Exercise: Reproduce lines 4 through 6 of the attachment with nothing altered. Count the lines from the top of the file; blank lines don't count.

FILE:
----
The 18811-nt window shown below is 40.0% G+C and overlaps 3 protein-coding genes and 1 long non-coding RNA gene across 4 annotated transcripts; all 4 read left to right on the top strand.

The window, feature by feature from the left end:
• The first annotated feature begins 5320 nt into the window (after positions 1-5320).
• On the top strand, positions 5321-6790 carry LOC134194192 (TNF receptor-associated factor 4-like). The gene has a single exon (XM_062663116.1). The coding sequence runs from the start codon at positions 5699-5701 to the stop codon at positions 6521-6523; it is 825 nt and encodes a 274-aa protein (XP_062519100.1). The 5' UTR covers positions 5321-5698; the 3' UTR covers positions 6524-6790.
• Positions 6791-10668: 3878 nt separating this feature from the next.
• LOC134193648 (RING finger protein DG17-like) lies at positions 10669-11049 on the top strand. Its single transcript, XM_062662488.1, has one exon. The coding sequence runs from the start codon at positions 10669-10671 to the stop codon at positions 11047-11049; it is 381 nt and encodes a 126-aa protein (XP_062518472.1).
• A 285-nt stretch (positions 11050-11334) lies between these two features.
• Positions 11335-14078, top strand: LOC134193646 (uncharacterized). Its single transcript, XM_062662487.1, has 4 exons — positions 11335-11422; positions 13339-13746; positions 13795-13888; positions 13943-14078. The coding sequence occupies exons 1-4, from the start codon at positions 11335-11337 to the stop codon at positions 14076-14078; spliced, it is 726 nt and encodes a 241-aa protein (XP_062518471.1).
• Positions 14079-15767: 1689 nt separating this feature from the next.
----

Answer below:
• On the top strand, positions 5321-6790 carry LOC134194192 (TNF receptor-associated factor 4-like). The gene has a single exon (XM_062663116.1). The coding sequence runs from the start codon at positions 5699-5701 to the stop codon at positions 6521-6523; it is 825 nt and encodes a 274-aa protein (XP_062519100.1). The 5' UTR covers positions 5321-5698; the 3' UTR covers positions 6524-6790.
• Positions 6791-10668: 3878 nt separating this feature from the next.
• LOC134193648 (RING finger protein DG17-like) lies at positions 10669-11049 on the top strand. Its single transcript, XM_062662488.1, has one exon. The coding sequence runs from the start codon at positions 10669-10671 to the stop codon at positions 11047-11049; it is 381 nt and encodes a 126-aa protein (XP_062518472.1).